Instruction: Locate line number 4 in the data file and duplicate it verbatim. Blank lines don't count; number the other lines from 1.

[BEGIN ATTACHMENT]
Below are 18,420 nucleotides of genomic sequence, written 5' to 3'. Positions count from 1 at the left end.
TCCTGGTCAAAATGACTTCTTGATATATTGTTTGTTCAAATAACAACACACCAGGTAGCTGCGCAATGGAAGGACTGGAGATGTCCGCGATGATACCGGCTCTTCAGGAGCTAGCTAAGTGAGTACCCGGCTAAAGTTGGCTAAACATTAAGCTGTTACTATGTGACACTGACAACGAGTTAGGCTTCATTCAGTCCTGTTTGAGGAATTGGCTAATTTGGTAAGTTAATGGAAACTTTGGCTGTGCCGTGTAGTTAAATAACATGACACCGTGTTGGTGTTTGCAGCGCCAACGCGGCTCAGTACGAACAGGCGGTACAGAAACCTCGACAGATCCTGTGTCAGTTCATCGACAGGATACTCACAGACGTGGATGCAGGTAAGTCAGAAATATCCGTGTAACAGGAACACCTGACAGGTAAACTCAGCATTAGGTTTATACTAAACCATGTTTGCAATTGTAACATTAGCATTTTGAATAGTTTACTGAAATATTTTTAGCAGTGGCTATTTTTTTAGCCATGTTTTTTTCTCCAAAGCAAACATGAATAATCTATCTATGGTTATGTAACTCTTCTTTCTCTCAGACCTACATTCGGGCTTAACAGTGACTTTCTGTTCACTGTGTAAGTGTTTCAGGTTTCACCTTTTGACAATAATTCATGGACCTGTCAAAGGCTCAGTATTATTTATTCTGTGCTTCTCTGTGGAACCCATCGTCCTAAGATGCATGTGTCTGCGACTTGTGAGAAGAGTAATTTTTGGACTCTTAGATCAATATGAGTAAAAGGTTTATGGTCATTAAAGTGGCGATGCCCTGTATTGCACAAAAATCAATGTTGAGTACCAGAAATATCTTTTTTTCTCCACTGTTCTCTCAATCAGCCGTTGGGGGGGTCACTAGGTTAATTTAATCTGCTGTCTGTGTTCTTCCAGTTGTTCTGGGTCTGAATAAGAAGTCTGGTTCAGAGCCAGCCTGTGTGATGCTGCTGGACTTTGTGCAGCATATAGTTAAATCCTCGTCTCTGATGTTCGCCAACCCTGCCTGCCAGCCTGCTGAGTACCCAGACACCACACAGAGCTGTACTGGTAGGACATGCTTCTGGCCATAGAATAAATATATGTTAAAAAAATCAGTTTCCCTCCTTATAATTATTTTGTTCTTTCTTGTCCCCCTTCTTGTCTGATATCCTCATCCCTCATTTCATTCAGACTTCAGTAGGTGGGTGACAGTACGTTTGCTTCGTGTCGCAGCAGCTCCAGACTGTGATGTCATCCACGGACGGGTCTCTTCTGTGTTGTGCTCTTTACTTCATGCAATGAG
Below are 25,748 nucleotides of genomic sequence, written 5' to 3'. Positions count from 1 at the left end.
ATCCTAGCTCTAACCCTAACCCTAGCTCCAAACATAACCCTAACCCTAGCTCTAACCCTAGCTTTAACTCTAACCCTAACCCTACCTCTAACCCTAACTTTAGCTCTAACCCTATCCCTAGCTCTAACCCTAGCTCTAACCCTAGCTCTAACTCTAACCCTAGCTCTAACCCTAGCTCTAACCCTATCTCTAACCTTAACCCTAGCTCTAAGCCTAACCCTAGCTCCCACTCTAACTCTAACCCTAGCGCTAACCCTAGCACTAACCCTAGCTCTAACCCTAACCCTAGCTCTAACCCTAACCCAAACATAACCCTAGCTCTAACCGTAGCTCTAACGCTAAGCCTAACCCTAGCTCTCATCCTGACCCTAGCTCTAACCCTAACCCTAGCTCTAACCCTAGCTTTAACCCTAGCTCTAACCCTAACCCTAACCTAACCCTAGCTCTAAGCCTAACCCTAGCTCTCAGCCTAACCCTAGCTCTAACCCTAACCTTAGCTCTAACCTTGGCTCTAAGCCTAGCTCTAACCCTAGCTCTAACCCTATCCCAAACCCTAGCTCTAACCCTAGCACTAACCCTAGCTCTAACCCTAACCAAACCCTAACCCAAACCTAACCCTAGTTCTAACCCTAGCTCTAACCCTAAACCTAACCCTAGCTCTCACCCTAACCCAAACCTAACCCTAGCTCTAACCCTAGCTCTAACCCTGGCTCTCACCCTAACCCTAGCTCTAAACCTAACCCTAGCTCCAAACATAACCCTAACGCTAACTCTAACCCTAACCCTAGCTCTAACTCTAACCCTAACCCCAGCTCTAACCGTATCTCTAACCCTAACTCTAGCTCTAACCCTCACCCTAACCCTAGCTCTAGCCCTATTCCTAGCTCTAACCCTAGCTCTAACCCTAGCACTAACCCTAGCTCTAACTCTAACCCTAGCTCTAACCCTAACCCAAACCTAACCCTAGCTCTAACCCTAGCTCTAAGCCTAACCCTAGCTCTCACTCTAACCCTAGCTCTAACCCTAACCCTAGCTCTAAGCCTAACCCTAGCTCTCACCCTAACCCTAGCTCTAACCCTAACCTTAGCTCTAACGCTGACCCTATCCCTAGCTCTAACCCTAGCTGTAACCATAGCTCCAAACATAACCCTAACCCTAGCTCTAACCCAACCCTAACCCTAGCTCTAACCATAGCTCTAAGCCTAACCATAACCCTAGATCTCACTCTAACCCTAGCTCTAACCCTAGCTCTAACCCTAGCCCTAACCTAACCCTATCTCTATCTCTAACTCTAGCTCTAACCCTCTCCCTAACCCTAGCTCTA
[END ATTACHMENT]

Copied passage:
ATCCTAGCTCTAACCCTAACCCTAGCTCCAAACATAACCCTAACCCTAGCTCTAACCCTAGCTTTAACTCTAACCCTAACCCTACCTCTAACCCTAACTTTAGCTCTAACCCTATCCCTAGCTCTAACCCTAGCTCTAACCCTAGCTCTAACTCTAACCCTAGCTCTAACCCTAGCTCTAACCCTATCTCTAACCTTAACCCTAGCTCTAAGCCTAACCCTAGCTCCCACTCTAACTCTAACCCTAGCGCTAACCCTAGCACTAACCCTAGCTCTAACCCTAACCCTAGCTCTAACCCTAACCCAAACATAACCCTAGCTCTAACCGTAGCTCTAACGCTAAGCCTAACCCTAGCTCTCATCCTGACCCTAGCTCTAACCCTAACCCTAGCTCTAACCCTAGCTTTAACCCTAGCTCTAACCCTAACCCTAACCTAACCCTAGCTCTAAGCCTAACCCTAGCTCTCAGCCTAACCCTAGCTCTAACCCTAACCTTAGCTCTAACCTTGGCTCTAAGCCTAGCTCTAACCCTAGCTCTAACCCTATCCCAAACCCTAGCTCTAACCCTAGCACTAACCCTAGCTCTAACCCTAACCAAACCCTAACCCAAACCTAACCCTAGTTCTAACCCTAGCTCTAACCCTAAACCTAACCCTAGCTCTCACCCTAACCCAAACCTAACCCTAGCTCTAACCCTAGCTCTAACCCTGGCTCTCACCCTAACCCTAGCTCTAAACCTAACCCTAGCTCCAAACATAACCCTAACGCTAACTCTAACCCTAACCCTAGCTCTAACTCTAACCCTAACCCCAGCTCTAACCGTATCTCTAACCCTAACTCTAGCTCTAACCCTCACCCTAACCCTAGCTCTAGCCCTATTCCTAGCTCTAACCCTAGCTCTAACCCTAGCACTAACCCTAGCTCTAACTCTAACCCTAGCTCTAACCCTAACCCAAACCTAACCCTAGCTCTAACCCTAGCTCTAAGCCTAACCCTAGCTCTCACTCTAACCCTAGCTCTAACCCTAACCCTAGCTCTAAGCCTAACCCTAGCTCTCACCCTAACCCTAGCTCTAACCCTAACCTTAGCTCTAACGCTGACCCTATCCCTAGCTCTAACCCTAGCTGTAACCATAGCTCCAAACATAACCCTAACCCTAGCTCTAACCCAACCCTAACCCTAGCTCTAACCATAGCTCTAAGCCTAACCATAACCCTAGATCTCACTCTAACCCTAGCTCTAACCCTAGCTCTAACCCTAGCCCTAACCTAACCCTATCTCTATCTCTAACTCTAGCTCTAACCCTCTCCCTAACCCTAGCTCTA